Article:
How Jorge Zalszupin redefined Brazilian modernism | ET REALITY

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POLISH-BRAZILIAN designer and architect Jorge Zalszupin hated the beach, but he loved the beach house he built in 1972 for his family. Set back from the Atlantic coast in Guarujá, a resort town 40 miles southeast of São Paulo, the 2,842-square-foot white concrete home looks like a block of bleached coral pulled from the ocean. The front door opens onto a spiral staircase that leads to a pair of bedrooms and a lofted lounge; Below, the walls of a sunken living room curve up to a sculptural ceiling. A built-in sofa wraps around a bell-shaped fireplace, its crescent-shaped hearth like an open mouth. Protected from the Brazilian sun that his wife, a housewife named Annette, and two daughters adored, Zalszupin spent entire weekends listening to Chet Baker and Brahms, hunched over mounds of clay that he modeled for chairs and sofas: the furniture that he earned praise in the late 1950s, and for houses that, until recently, were much less well known.

Born in 1922 to a middle-class Jewish family in Warsaw (Jorge was originally Jerzy), Zalszupin narrowly escaped the Nazi invasion of the city, fleeing across the border in 1940 at age 18. While many refugees continued to Palestine and thence to England, he found refuge with his father and his sister in Bucharest, Romania, where he earned his architectural degree and did not arrive in Brazil until after the war. “My father always told me that the Guarujá house was a womb,” says Verónica Zalszupin, 69, his eldest daughter. “Comfort was the goal. He wanted to feel protected.” Nestled among neocolonial huts, brutalist bunkers and postwar glass boxes, Zalszupin’s beach house, now occupied by his youngest daughter, Marina, 66, was the first of a dozen sculpture projects, most of them painted in white, which the architect created. until the late 1980s. (He retired in 1992.) Together, they represent a cheerful, if unintentional, retort to the modernist dogmas that have defined Brazilian design for almost a century: in a country known for the futuristic curves of Oscar Niemeyer and Paulo Mendes da Rocha’s towering concrete masses, Zalszupin’s houses are clearly atypical: organic and earthy, personal and impossible to replicate.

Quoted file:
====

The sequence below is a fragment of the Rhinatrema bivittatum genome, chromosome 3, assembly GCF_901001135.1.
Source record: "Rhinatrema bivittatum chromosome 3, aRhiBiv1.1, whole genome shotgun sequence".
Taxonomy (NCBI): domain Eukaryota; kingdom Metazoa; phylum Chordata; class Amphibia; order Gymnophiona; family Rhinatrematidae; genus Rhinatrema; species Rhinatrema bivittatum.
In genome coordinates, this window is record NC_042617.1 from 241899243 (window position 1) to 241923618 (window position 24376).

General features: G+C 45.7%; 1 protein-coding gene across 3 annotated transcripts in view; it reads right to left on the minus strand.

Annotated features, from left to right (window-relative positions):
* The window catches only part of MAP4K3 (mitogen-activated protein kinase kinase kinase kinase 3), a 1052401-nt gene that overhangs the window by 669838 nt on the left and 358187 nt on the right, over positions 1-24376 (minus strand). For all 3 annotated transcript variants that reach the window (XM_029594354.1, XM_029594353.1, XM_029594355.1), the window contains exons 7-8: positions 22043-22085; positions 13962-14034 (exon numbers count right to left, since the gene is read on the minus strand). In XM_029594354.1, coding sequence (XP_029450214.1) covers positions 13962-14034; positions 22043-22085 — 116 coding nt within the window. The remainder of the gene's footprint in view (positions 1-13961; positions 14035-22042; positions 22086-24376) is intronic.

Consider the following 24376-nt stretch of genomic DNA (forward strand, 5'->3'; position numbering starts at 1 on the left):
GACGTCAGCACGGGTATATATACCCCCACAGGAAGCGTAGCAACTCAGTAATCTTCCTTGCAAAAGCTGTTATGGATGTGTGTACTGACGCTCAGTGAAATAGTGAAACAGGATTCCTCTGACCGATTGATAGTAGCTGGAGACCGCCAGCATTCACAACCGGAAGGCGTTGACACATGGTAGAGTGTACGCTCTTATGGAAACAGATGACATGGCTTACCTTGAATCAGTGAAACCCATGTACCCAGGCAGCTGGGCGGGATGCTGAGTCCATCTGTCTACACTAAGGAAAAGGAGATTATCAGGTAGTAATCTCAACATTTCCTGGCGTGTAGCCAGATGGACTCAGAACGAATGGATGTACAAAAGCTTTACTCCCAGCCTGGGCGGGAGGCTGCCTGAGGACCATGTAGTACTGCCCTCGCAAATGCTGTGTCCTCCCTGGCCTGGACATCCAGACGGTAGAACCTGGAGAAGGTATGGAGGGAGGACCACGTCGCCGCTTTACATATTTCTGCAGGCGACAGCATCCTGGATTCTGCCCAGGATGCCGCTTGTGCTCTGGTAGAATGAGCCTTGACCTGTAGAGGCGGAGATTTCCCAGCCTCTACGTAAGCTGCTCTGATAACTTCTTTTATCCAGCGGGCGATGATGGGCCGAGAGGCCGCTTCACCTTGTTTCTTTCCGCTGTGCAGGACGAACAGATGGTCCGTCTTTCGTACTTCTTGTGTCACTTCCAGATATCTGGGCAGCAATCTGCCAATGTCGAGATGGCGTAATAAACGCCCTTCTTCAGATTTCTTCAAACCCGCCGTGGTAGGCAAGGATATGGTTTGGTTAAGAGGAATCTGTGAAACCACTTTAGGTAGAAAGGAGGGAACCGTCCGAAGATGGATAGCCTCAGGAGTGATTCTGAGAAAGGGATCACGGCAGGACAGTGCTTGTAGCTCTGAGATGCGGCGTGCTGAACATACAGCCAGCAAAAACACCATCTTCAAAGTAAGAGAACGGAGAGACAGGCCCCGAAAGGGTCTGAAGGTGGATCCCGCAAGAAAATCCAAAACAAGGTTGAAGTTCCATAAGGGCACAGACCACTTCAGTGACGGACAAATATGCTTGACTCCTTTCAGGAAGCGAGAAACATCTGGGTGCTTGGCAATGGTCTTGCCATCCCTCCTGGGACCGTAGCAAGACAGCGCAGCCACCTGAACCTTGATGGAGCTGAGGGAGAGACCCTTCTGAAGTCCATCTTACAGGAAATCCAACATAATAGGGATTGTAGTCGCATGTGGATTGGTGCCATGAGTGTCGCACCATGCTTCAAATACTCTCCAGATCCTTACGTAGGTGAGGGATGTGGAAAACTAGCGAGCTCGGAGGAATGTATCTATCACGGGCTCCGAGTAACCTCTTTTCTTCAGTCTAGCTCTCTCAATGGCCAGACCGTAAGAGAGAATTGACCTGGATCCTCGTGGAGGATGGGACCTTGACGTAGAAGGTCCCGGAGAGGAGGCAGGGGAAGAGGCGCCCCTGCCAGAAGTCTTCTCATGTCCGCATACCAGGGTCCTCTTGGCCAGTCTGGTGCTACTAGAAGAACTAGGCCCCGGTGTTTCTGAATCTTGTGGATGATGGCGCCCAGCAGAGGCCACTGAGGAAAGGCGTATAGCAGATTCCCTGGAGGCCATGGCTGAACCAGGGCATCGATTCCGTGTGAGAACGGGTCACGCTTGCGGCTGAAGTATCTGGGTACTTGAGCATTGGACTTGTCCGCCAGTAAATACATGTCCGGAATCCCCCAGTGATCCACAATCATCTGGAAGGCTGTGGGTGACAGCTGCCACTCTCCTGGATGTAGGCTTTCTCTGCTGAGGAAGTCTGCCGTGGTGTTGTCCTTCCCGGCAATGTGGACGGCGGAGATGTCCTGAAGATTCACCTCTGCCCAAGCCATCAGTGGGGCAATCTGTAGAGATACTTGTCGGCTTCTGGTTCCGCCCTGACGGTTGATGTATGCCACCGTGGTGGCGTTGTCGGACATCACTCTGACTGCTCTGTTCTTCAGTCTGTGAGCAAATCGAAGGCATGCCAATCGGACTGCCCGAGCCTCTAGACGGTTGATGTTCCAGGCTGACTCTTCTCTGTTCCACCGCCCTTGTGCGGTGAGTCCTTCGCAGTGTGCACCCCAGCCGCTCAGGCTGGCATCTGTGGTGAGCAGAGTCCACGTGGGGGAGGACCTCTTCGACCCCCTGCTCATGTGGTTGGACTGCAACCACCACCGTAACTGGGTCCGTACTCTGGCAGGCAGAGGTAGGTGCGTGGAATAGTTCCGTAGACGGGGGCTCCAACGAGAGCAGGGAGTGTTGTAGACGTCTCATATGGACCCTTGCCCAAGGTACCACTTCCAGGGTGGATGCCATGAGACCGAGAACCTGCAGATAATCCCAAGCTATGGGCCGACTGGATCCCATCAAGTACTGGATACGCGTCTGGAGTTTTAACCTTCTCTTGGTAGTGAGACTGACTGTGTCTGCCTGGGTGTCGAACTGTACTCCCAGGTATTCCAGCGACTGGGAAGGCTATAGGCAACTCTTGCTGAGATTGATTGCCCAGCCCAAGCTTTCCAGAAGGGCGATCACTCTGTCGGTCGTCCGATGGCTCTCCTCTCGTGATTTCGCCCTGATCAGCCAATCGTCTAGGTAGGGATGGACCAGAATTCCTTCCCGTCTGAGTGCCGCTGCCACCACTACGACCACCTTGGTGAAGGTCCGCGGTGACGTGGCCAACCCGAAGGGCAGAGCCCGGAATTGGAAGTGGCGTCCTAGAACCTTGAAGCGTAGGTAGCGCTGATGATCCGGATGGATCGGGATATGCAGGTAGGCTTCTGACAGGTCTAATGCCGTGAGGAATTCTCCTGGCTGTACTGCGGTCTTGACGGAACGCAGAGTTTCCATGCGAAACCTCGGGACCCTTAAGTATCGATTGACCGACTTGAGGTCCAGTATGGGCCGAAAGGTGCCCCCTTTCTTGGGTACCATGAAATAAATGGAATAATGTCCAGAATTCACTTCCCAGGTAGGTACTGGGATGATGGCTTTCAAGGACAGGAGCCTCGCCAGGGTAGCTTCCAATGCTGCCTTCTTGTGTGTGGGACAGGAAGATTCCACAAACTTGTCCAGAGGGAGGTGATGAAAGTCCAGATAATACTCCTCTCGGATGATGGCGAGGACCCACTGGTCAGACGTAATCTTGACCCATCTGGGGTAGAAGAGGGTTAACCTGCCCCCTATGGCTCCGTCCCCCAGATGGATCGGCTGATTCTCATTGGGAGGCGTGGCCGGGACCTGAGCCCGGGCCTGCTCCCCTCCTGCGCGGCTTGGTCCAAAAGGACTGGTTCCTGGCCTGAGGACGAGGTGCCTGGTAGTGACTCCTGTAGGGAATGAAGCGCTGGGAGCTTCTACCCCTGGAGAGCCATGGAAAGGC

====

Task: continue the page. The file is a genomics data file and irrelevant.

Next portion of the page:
In many ways, they were outliers for him, too. His furniture had played a clear role in the formation of mid-century Brazilian aesthetics, which, with its formal and structural exuberance, expanded the harsh rationalism of Modernism. From the establishment of his studio, L’Atelier, in 1959 until his death in 2020 at age 98, he helped forge the aspirational tastes of Brazil’s upper middle class, particularly with iconic pieces such as the Pétalas coffee table, a flower of molded and layered rosewood. veneer and the Presidential sofa, deeply padded, with a support of curved wooden slats raised on thin steel legs that look like antennas. These pieces highlighted Brazil’s natural abundance and the prosperity that could arise if he took advantage of it.

But their so-called Organic Houses (a term that curators and academics have applied to residential projects only in recent years) emerged from a different paradigm, one that had also begun to flourish in other countries. In the 1920s, when the florid asymmetries of Art Nouveau gave way to the mechanical clarity of the Bauhaus, the Austrian-born American architect, sculptor and stage designer Frederick John Kiesler began to develop his ideas of an “endless architecture.” , which culminated three decades. later in the biomorphic curves of his (ultimately unrealized) Endless House. Around the same time, Mexican artist and architect Juan O’Gorman, an early proponent of functionalism in America, turned toward an esoteric style exemplified by the mid-century Cave House, with its irregular volumes and elaborate stone mosaics. Each inhabitant of these diverse and divergent buildings would become “a nucleus of natural forces, living in emotions and dreams,” Kiesler writes in a 1949 essay. “Every millimeter of its environment is inspiration.”